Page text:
The Alexander, a transport ship for convicts has reach New South Wales, Australia after travelling across the world for almost a year. William Thornhill, an Englishman convict is sentence to serve there as a labourer.
During his first night in New South Wales, Thornhill digested the new land with ‘its rich dank smell… restless water… no Pole star’; a place that is very different from England. In his despair, Thornhill describes how being sentence to New South Wales could potentially be worse than dying itself.
Thornhill believes his tears are clouding his vision. However, he then realised that a human, ‘as black as the air itself’ stood before him. The unusual appearance of his human struck Thornhill. Although clothed, Thornhill felt skinless against the other who was completely naked and holding a spear. Thornhill repeatedly demanded that the man ‘be off’, for fear of his family and himself being attacked. His shouting only impelled the man to move closer to him where they almost touched. The ‘black man’ reproduced ‘be off’ in Thornhill’s exact tone. Thornhill glanced back to his wife and children, however, the man disappeared, leaving only the darkness behind. He returned to his hut where he laid back down to rest.
Thornhill spent his lifetime in England, the confrontation of a new environment evokes a powerful sense of unfamiliarity. The unknown land presents him an intrapersonal conflict, one of which is the difference between England and Australian stars.
The conflict between two cultures is shown through the initial encounter between Thornhill and an Indigenous Australian. Without any conversation, the tension between the two is clear, in each other’s presence. Thornhill notes the Aboriginal tattoos as a scars since he is unaware of their culture. Even before this man, Thornhill is still infused with a sense of nakedness because of his unfamiliarity.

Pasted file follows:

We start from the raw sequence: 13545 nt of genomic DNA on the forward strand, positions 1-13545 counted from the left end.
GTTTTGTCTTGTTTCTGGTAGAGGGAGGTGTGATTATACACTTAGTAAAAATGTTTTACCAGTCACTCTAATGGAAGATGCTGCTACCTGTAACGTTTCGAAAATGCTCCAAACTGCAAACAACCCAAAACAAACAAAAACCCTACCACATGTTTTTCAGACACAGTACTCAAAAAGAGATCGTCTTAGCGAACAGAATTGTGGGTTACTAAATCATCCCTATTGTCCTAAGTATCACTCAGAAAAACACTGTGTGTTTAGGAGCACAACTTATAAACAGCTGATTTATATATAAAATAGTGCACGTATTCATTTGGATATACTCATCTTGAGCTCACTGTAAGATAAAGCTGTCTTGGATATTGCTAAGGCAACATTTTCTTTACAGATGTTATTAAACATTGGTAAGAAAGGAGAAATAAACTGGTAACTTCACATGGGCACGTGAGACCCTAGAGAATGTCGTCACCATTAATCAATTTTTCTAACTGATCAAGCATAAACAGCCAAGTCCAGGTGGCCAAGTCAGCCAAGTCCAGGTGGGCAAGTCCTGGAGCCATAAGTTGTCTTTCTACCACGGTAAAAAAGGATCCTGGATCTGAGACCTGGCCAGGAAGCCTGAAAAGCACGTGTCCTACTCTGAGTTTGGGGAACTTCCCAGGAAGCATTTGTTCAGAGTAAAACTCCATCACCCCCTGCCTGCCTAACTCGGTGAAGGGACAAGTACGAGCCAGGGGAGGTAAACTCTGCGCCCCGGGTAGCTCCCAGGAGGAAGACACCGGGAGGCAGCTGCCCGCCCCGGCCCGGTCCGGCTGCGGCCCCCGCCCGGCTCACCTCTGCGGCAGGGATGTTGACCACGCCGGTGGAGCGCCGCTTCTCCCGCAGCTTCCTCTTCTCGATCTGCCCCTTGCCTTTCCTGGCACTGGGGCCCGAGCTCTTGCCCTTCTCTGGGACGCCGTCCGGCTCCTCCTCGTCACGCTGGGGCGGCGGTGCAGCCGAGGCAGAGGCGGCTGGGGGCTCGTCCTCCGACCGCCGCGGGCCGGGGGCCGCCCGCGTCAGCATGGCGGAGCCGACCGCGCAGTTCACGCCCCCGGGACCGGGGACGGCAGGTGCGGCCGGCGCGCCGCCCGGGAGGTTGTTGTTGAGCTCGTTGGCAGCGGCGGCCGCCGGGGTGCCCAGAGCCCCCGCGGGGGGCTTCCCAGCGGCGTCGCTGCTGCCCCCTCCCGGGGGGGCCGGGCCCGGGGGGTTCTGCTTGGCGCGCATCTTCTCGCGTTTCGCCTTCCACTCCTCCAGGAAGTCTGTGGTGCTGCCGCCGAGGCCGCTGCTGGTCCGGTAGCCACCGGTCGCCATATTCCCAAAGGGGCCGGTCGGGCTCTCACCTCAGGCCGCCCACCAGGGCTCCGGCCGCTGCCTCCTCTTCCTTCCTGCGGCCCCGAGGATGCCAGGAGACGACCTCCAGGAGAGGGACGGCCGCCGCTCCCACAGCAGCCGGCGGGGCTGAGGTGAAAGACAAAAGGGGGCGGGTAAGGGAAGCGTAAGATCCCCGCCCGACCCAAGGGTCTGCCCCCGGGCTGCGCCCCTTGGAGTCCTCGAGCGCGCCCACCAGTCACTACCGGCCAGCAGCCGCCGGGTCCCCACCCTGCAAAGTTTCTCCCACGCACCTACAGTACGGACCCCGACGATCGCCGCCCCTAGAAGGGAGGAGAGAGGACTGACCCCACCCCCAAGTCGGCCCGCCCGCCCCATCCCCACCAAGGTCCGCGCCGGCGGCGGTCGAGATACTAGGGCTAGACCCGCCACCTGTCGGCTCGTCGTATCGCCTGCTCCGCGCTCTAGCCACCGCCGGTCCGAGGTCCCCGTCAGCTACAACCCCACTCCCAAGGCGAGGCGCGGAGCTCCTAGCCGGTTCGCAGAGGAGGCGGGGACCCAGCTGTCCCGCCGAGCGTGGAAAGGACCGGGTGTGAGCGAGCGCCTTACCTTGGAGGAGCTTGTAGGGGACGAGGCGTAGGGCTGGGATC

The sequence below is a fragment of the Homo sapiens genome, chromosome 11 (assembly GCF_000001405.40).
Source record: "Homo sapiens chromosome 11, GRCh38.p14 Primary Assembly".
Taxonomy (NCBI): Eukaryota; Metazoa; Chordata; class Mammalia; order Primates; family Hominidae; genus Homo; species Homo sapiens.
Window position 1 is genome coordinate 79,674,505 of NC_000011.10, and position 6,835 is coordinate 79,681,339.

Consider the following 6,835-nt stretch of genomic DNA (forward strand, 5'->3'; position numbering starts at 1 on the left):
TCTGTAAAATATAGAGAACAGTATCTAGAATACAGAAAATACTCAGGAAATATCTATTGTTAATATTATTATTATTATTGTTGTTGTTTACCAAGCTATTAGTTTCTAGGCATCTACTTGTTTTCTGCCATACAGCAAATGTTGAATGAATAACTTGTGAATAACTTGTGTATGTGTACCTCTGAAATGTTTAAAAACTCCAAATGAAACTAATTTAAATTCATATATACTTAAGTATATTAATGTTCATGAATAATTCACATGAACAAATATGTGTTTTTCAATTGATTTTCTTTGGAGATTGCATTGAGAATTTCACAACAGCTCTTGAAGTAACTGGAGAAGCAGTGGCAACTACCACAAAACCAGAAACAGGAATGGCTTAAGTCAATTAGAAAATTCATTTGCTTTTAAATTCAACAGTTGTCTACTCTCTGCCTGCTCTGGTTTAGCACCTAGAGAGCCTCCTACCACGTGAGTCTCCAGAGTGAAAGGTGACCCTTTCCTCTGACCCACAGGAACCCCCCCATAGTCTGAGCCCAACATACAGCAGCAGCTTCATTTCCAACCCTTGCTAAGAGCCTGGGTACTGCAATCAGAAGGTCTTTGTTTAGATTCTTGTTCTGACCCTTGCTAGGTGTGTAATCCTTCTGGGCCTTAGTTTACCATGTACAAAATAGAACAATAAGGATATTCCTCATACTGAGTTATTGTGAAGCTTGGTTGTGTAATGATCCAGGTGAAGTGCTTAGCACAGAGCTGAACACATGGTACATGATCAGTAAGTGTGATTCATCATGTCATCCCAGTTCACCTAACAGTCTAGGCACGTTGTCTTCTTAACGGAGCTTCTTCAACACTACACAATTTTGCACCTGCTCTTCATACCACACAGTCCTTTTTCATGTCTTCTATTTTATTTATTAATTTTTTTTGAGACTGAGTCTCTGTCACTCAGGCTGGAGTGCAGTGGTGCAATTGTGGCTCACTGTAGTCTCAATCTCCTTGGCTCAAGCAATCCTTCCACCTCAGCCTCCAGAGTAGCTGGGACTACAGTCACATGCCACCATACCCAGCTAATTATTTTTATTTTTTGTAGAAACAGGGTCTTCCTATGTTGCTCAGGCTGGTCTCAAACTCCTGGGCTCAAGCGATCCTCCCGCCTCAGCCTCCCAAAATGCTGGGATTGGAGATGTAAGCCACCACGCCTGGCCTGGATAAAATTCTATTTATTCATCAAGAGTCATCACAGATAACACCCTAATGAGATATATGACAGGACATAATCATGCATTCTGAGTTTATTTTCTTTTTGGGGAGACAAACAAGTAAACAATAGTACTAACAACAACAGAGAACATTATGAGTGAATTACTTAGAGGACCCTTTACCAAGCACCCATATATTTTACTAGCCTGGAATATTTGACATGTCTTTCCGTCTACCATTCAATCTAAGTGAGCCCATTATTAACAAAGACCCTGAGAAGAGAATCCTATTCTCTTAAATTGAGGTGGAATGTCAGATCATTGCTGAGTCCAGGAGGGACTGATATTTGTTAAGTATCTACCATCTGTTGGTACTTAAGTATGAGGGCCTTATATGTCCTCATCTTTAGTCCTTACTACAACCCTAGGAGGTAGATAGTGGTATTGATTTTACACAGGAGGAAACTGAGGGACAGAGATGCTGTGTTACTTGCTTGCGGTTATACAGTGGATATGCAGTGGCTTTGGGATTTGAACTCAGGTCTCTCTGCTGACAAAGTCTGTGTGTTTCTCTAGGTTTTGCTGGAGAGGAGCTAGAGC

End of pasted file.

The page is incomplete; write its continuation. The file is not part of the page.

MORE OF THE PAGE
Part One: London
As a child growing up in poverty, William Thornhill, one of the 10 members of the Thornhill family, lived in an overcrowded low-browed home. The Thornhill’s did not regularly attended church unlike many other families. Thornhill regarded the church as a place with ‘no kindly shadows anywhere’ due to the ‘merciless light’, streaming in from windows. Thornhill knew only of a life of constant starvation. In order to survive, stealing was a part of life for the Thornhill’s. On rare occasions when food was present, he would always fight his brothers for a piece of bread. He often resulted to eating bedbugs during the night to relieve the pain in his stomach.
When his parents died from health illnesses, Thornhill, being the oldest, was left to care for his siblings. He was shifting between available jobs. Unfortunately, these jobs never saved the Thornhill’s from starvation. It was Mr Middleton, Sal’s father who offered Thornhill to be his apprentice on the river that changed his course in life. The apprenticeship was to be seven years long. Thornhill secretly planned to marry Sal at the end of the apprenticeship and inherit the business because he was son Mr Middleton never had.
At the end of his apprenticeship and in spirit of his plans, he and Sal married. Since William was now a freeman of the river, Mr Middleton offered Thornhill his second-best wherry as a wedding gift. The couple soon welcomed a baby boy also named William Thornhill, but nicknamed Willie. For once, Thornhill experienced great satisfaction and went smiling about nothing.
During the winter of Willie’s second birthday, things turned for the worst. Both Mr and Mrs Middleton died within a week of one another. With the river covered with ice, William had no work to provide his family income. The moved to smaller house they could afford. Sal began to steal foods from stalls. Thornhill had to work for Mr Lucas to pay their debt. After three years of working, he had reverted to his old ways, stealing. One night,...